I LOVE mid-morning this time of year. The sun streams through the window of my office warming me to the bones.
The temperature rises enough to be comfortable without the aid of a heater; but never so much as to require more cooling than the fresh air gently blowing through the fly screen.
There is a softness to the natural light that brings with it a peace, a slowing down of nature as we head into the depths of winter.
What I don’t like are the below freezing, early-mornings that we must endure first. Sure, it’s a first world problem but honestly, does anyone like running out the door just in time to make the school drop off and arrive at the office before the boss only to find that once again there is a thick layer of ice over the windscreen.
“If I hadn’t spent that extra three minutes under the steaming hot shower then maybe I’d have time for this,” I tell myself. It’s the same thing I told myself the day before, and the day before …
Here is the truth of it though. Without the icy cold early-morning there is no beautiful clear mid-morning. Sometimes we must go through the hard part, pay the price as it were before we get to enjoy the benefit.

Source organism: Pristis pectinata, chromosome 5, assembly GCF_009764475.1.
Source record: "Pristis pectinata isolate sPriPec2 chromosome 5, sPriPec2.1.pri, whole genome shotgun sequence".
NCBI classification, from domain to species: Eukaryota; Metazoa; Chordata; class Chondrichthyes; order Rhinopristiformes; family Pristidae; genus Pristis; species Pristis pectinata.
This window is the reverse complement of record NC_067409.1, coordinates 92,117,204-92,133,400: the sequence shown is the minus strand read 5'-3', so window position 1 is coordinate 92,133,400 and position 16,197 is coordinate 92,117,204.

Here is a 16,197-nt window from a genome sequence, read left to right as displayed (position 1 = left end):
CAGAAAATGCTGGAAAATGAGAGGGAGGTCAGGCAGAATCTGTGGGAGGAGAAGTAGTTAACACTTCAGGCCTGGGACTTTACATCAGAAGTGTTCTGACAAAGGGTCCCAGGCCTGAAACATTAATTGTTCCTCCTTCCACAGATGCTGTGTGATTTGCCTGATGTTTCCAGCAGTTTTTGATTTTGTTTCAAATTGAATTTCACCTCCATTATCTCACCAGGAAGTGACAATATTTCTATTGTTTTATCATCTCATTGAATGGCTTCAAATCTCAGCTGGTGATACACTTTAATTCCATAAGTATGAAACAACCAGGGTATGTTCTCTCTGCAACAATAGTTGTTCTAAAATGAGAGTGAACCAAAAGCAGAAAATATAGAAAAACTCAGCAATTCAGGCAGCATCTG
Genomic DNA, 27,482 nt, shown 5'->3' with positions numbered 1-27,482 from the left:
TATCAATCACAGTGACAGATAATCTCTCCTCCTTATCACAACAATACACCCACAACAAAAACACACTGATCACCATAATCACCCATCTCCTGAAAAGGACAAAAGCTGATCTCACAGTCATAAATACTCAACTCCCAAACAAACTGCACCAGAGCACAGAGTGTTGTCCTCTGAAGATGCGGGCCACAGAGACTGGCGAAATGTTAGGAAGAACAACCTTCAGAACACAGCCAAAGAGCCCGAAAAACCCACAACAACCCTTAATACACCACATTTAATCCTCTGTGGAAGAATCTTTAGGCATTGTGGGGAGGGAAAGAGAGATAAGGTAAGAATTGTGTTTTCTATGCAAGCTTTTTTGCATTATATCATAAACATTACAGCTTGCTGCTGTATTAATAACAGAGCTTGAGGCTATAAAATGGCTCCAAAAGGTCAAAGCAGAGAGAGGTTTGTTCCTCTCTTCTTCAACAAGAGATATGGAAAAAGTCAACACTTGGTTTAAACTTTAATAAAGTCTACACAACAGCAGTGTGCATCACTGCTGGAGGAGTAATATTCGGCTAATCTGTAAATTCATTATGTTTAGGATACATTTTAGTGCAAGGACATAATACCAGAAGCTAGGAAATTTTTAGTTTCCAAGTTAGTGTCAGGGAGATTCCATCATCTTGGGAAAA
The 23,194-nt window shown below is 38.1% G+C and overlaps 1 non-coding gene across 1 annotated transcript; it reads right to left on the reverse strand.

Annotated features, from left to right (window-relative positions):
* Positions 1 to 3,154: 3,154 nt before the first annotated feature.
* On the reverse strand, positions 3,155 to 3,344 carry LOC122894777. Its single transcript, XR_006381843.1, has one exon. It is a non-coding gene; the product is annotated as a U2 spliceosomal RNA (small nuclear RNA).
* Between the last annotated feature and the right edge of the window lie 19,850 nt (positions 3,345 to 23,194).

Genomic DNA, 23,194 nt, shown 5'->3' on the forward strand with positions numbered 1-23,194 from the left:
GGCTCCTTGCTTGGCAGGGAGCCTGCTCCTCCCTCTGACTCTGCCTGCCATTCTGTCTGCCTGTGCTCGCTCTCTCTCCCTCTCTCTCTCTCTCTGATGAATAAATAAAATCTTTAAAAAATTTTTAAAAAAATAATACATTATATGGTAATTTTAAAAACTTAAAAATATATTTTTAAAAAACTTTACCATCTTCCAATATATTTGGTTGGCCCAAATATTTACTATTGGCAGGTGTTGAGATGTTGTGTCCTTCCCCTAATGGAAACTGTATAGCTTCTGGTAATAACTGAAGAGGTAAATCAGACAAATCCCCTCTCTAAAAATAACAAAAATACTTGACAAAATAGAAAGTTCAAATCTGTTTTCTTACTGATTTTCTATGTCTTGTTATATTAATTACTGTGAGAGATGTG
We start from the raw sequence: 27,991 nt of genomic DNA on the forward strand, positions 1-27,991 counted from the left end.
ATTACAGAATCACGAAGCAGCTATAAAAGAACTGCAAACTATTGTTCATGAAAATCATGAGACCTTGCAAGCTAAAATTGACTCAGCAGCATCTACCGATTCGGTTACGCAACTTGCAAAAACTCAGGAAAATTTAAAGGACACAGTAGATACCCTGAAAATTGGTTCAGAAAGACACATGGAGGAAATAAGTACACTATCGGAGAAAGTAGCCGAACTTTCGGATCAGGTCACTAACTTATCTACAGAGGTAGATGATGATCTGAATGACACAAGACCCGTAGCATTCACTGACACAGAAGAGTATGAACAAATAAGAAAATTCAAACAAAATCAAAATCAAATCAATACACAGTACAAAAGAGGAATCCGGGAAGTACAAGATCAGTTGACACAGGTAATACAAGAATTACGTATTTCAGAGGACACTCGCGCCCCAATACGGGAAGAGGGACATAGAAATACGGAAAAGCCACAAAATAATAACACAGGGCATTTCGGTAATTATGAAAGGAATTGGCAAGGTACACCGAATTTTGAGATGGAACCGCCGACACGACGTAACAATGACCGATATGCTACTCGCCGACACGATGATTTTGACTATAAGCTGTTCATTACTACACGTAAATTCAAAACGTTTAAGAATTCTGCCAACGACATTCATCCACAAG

How much is this like life?
It’s too easy to complain about the lack of intimacy in our relationships, while showing an unwillingness to be vulnerable. It’s so easy to complain about “the world today” while refusing to pay the price and join that community organisation.
In Galatians 6:7 the author declares simply that a man reaps what he sows. I can’t expect to get something out of my relationships and community that I’m not willing to put in. Sitting back, disengaged and complaining is hardly a biblical idea.
I wonder what relationships or areas of life I could invest in into a little more today?
Where do I need to endure the sometimes cold harsh realities of sowing, of showing grace when grace seems not to come in return, in living generously while greed seems to abound, in being vulnerable despite the risk of hurt that in return I may reap a harvest of blessing, of deep and meaningful relationships.